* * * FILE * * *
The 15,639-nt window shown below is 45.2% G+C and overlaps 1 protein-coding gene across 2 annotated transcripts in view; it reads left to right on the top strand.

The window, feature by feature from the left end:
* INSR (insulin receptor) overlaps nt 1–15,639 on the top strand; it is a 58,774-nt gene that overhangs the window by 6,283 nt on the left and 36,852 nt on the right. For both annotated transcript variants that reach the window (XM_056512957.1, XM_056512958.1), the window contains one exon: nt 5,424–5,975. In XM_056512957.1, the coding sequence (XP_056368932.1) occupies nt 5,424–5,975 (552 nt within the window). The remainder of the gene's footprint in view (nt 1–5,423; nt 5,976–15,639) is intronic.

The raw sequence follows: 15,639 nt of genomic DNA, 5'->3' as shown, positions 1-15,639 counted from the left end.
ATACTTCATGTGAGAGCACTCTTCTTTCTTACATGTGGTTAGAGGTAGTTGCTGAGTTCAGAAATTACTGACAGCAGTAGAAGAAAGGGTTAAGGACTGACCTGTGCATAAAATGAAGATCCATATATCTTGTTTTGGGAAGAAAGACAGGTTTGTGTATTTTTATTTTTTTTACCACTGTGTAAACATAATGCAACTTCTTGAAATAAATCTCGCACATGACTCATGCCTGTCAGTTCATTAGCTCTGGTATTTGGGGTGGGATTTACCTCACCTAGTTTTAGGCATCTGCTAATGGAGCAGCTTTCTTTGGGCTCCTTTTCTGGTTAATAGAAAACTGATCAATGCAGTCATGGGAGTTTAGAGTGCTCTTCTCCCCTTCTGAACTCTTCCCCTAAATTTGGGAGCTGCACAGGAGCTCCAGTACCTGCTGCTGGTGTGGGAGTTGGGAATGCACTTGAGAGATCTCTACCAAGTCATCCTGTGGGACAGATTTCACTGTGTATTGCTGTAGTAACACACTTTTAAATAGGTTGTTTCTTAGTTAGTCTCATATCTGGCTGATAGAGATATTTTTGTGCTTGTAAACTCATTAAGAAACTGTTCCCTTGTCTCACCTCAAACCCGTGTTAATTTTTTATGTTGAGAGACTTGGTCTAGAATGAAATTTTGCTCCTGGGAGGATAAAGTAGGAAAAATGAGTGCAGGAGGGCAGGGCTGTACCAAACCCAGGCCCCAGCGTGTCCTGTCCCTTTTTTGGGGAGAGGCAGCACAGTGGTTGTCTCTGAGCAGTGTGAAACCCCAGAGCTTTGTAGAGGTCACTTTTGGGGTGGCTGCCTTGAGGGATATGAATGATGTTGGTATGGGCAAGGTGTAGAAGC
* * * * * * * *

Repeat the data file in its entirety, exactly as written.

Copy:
The 15,639-nt window shown below is 45.2% G+C and overlaps 1 protein-coding gene across 2 annotated transcripts in view; it reads left to right on the top strand.

The window, feature by feature from the left end:
* INSR (insulin receptor) overlaps nt 1–15,639 on the top strand; it is a 58,774-nt gene that overhangs the window by 6,283 nt on the left and 36,852 nt on the right. For both annotated transcript variants that reach the window (XM_056512957.1, XM_056512958.1), the window contains one exon: nt 5,424–5,975. In XM_056512957.1, the coding sequence (XP_056368932.1) occupies nt 5,424–5,975 (552 nt within the window). The remainder of the gene's footprint in view (nt 1–5,423; nt 5,976–15,639) is intronic.

The raw sequence follows: 15,639 nt of genomic DNA, 5'->3' as shown, positions 1-15,639 counted from the left end.
ATACTTCATGTGAGAGCACTCTTCTTTCTTACATGTGGTTAGAGGTAGTTGCTGAGTTCAGAAATTACTGACAGCAGTAGAAGAAAGGGTTAAGGACTGACCTGTGCATAAAATGAAGATCCATATATCTTGTTTTGGGAAGAAAGACAGGTTTGTGTATTTTTATTTTTTTTACCACTGTGTAAACATAATGCAACTTCTTGAAATAAATCTCGCACATGACTCATGCCTGTCAGTTCATTAGCTCTGGTATTTGGGGTGGGATTTACCTCACCTAGTTTTAGGCATCTGCTAATGGAGCAGCTTTCTTTGGGCTCCTTTTCTGGTTAATAGAAAACTGATCAATGCAGTCATGGGAGTTTAGAGTGCTCTTCTCCCCTTCTGAACTCTTCCCCTAAATTTGGGAGCTGCACAGGAGCTCCAGTACCTGCTGCTGGTGTGGGAGTTGGGAATGCACTTGAGAGATCTCTACCAAGTCATCCTGTGGGACAGATTTCACTGTGTATTGCTGTAGTAACACACTTTTAAATAGGTTGTTTCTTAGTTAGTCTCATATCTGGCTGATAGAGATATTTTTGTGCTTGTAAACTCATTAAGAAACTGTTCCCTTGTCTCACCTCAAACCCGTGTTAATTTTTTATGTTGAGAGACTTGGTCTAGAATGAAATTTTGCTCCTGGGAGGATAAAGTAGGAAAAATGAGTGCAGGAGGGCAGGGCTGTACCAAACCCAGGCCCCAGCGTGTCCTGTCCCTTTTTTGGGGAGAGGCAGCACAGTGGTTGTCTCTGAGCAGTGTGAAACCCCAGAGCTTTGTAGAGGTCACTTTTGGGGTGGCTGCCTTGAGGGATATGAATGATGTTGGTATGGGCAAGGTGTAGAAGC